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To You Who Will Never Read This

I don’t want to be too presumptuous, but I think the biggest problem with our relationship is lack of communication. If you’re reading this now, well, you probably agree with a lot of the beliefs and ideals that I value. We probably read news from similar organizations and follow the same types of people on Twitter. Our friends probably look alike and we probably even listen to similar music. We talk all the time and practically always agree.

But if you’re someone who’s not reading this, honestly, I think our relationship is in trouble. We don’t often see or hear each other and when we do, we’re both so focused on what the other is saying or doing that’s wrong that we barely hear anything else. There may have been a time when we might listen to what the other has to say politely, but those days are long gone. We’ve both said some hurtful stuff and done some stupid things and frankly, I find you kind of offensive. I think you’re full of fear and ignorance and…well, there I go again. It’s so easy to focus on what I don’t agree with when you talk—I know you know what I mean.

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Why I Write: to Connect

whyiwrite2016It’s pretty simple why I write: I write to connect. To connect my brain to my heart. Or sometimes just to connect my brain to my brain—writing straightens out my thoughts. Through my words typed out and shared with others, I connect by adding my voice to the stream of human experience. It’s not always important that it’s unique or new but often it’s important for me to be a part of something that only my writing can connect me to.

Writing is a way for me to reach out to others for guidance and a way to respond to those that reach out to me. I’m not sure I could be a part of life in the same way without writing. The connections I gain through writing make me a better person and that is reason enough to keep at it.

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Markers

It’s seems important to have markers—points along the continuum to clearly state something has ended and something has begun. And even though most people seem drawn towards delineations on some level, there’s something about having kids that really pushes the demand for recording the beginnings and the ends.

It starts with birth and quickly becomes first foods, words, and steps. Just as you record one marker another has already passed, and pretty soon you just can’t keep up. But today was a clear marker that’s pretty easy to name but hard to consolidate into a concise description that captures everything that was experienced.

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Beautiful Weeds

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Beautiful Weeds

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A Way Out of No Way

a_way_out_of_no_wayThe last couple days have been more of the same of what we’ve grown accustomed to in America. Gridlock in the government. Two opposing sides, digging their heels into their ideals, stubbornly resisting any inkling of progress. I was almost brought to tears when I saw Rep. John Lewis’s speech before the sit-in—tears of pain and frustration at our inability as a people to make our country safer by implementing at least some restrictions on guns in America.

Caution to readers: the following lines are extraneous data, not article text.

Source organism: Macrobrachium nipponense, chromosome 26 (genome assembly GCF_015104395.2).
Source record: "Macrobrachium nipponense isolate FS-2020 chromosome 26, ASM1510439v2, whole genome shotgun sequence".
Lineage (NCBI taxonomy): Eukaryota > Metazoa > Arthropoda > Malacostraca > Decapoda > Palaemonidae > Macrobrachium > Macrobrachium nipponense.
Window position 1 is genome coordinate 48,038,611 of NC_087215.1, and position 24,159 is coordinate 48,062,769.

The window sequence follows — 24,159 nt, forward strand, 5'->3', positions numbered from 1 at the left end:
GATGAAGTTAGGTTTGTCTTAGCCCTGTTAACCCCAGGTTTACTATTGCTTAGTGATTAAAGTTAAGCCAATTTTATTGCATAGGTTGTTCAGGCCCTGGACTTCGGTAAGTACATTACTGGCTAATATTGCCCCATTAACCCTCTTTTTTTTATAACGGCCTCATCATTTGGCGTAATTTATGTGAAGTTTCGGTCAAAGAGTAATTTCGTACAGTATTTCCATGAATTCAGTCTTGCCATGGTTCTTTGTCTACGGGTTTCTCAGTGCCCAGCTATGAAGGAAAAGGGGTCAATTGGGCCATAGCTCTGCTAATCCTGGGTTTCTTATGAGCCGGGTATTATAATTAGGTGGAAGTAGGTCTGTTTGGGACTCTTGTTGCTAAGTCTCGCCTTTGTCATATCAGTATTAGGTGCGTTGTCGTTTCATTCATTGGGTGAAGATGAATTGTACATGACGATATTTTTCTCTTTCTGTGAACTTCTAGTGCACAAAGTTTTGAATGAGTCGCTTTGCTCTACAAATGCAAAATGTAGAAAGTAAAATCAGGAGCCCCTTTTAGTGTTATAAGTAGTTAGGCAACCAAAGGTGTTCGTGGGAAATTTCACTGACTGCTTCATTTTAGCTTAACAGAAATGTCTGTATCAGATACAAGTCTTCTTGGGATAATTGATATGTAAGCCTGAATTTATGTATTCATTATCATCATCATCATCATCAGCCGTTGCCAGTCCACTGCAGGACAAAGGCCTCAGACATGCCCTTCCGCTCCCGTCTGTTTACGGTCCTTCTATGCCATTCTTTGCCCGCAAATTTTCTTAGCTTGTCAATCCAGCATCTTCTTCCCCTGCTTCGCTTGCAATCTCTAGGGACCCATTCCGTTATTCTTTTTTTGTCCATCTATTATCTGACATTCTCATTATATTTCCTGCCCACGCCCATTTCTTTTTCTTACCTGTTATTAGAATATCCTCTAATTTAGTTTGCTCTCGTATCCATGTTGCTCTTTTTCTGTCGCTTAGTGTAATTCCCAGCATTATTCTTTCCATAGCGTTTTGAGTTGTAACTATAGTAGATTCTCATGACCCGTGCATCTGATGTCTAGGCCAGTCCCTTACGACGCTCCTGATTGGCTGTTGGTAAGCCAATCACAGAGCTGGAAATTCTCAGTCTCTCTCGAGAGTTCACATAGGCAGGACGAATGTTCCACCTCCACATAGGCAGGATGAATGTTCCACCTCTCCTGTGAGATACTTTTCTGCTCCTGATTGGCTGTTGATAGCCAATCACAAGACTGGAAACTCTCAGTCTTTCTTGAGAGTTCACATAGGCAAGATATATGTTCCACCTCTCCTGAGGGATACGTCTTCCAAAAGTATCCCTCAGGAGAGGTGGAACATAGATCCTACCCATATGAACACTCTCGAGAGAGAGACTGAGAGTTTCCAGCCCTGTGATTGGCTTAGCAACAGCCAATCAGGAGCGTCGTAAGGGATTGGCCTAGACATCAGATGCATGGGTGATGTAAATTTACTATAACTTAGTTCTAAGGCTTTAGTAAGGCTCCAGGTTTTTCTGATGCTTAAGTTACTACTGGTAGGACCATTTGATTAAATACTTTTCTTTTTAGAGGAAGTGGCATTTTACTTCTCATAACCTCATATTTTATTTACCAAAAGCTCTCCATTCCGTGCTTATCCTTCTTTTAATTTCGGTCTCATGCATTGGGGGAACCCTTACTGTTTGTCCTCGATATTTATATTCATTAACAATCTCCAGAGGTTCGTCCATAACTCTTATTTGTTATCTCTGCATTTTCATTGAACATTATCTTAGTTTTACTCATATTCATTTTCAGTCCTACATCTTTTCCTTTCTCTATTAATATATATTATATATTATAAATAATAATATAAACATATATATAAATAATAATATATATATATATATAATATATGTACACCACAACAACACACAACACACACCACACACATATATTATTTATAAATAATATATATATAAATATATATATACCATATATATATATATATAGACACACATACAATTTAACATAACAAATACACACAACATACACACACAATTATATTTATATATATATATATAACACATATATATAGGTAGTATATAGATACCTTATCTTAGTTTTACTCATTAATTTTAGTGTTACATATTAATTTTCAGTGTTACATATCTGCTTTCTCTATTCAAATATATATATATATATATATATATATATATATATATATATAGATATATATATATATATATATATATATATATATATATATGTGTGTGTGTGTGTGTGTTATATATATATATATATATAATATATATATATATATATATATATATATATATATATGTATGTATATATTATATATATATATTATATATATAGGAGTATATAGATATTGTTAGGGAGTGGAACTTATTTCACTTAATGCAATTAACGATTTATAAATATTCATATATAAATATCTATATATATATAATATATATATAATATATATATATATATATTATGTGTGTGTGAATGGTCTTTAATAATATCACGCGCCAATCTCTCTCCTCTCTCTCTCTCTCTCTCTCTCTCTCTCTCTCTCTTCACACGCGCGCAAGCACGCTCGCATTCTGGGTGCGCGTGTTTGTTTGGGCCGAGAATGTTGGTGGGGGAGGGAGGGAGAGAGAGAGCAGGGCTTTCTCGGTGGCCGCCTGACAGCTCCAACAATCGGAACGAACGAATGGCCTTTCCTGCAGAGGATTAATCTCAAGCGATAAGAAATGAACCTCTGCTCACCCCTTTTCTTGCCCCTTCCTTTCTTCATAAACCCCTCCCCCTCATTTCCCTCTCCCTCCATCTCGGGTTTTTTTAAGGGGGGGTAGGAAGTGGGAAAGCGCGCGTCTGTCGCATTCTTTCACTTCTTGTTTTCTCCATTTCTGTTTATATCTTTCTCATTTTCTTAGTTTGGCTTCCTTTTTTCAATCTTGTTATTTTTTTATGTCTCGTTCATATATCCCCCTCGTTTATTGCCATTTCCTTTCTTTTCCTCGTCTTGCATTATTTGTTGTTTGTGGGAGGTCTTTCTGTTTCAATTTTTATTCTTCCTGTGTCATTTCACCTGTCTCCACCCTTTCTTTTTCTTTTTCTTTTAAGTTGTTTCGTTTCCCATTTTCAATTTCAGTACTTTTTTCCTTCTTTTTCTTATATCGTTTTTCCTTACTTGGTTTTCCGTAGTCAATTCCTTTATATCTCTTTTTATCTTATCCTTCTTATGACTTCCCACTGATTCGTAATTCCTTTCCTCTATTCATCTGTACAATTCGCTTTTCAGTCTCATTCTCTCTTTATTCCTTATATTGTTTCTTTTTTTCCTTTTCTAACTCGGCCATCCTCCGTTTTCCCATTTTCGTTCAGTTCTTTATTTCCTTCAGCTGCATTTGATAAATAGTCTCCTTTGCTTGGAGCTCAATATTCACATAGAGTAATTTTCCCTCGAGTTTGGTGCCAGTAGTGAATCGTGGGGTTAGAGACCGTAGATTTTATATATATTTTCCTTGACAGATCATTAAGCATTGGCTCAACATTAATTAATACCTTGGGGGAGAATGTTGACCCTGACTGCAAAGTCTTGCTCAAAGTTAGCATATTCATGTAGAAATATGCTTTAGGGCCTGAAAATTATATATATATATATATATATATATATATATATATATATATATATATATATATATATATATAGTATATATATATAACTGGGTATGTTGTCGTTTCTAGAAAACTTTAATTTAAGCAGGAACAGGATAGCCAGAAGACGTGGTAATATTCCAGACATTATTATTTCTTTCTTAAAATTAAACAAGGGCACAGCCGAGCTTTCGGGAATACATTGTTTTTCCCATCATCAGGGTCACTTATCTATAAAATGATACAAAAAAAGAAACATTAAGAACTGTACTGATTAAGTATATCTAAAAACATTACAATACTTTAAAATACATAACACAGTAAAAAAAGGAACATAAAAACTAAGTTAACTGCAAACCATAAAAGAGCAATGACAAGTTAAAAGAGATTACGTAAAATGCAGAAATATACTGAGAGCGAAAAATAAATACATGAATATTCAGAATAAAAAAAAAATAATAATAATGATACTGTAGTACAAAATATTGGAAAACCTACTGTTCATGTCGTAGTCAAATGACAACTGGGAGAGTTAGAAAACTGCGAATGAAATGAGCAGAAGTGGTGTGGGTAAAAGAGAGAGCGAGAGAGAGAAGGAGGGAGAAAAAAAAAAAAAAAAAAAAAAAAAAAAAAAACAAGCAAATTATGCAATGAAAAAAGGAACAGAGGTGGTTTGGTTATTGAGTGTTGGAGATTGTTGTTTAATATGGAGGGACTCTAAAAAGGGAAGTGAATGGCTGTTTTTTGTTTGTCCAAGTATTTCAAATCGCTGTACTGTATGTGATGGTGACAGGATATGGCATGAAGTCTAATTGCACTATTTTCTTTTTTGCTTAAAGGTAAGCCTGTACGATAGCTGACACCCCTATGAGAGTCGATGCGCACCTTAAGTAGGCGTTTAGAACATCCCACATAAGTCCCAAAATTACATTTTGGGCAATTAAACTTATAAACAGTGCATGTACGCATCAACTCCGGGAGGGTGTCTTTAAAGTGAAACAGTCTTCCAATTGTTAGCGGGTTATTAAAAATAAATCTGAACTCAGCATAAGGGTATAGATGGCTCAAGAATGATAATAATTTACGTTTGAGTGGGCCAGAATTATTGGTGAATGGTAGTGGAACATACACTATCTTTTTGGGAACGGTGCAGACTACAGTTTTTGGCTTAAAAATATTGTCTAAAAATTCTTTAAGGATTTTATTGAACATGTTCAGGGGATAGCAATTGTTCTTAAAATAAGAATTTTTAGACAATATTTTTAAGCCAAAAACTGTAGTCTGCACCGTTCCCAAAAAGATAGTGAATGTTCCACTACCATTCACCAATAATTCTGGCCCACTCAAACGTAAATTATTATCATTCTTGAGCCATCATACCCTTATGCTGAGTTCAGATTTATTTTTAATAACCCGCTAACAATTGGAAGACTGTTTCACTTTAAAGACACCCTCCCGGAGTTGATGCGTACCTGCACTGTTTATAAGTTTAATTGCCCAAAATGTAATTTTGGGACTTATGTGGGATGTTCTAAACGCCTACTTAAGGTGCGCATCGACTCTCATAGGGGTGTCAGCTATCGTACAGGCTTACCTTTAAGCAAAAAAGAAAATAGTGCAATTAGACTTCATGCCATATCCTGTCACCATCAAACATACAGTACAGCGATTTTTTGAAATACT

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Now

It’s easy to want to look back and recount the year. How much quality time did I spend with my family or how many projects at work were completed or how many miles did I run? Who did I see and what did we do? And it’s almost as easy to imagine what the next year will hold for me. But why? What amount of remembering or fortune telling changes how I am doing right now?
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I Went to the Airport for a Run

Actually, I went to the airport to fly to Minneapolis, but some sort of faulty hydraulics in Fresno made me late to SFO. My connecting flight was in International(!), all the way across the airport from where I landed, so I ran. In fact, my technology tells me I ran 0.71mi in roughly 5m. With a bag in human traffic, that’s not bad. I arrived at the gate breathing heavy and sweating. Plane—still there. Terminal umbilical thingy—still there. Door—locked. I was 100ft away but it might as well have been 30,000ft. I was sad. So I took a picture of the plane that left me.

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Resistance

resistanceI have a lot of it. Part of it is the control freak in me—I want things to go my way; I want things to be done the way I would do them. And part of it is simply my inability to accept—people as they are, circumstances, life. Certainly I would be more at peace if I could consistently stop resisting and start accepting.

But then there’s Resistance with a capital “R.” Every generation seems to have some flavor of it, but coming of age in the 80s/90s, it was all about Fuck the Police, Raging Against the Machine, Fighting the Power, and Feeling Stupid and Contagious. And I still have that, engrained in me, but tempered with practicality and a certain docility that comes with age and responsibilities. Still, those things—racism, corporate greed, corrupt government, social and economic inequality, things that destroy the environment—are all worth Resisting, no matter what I want for myself or my family.

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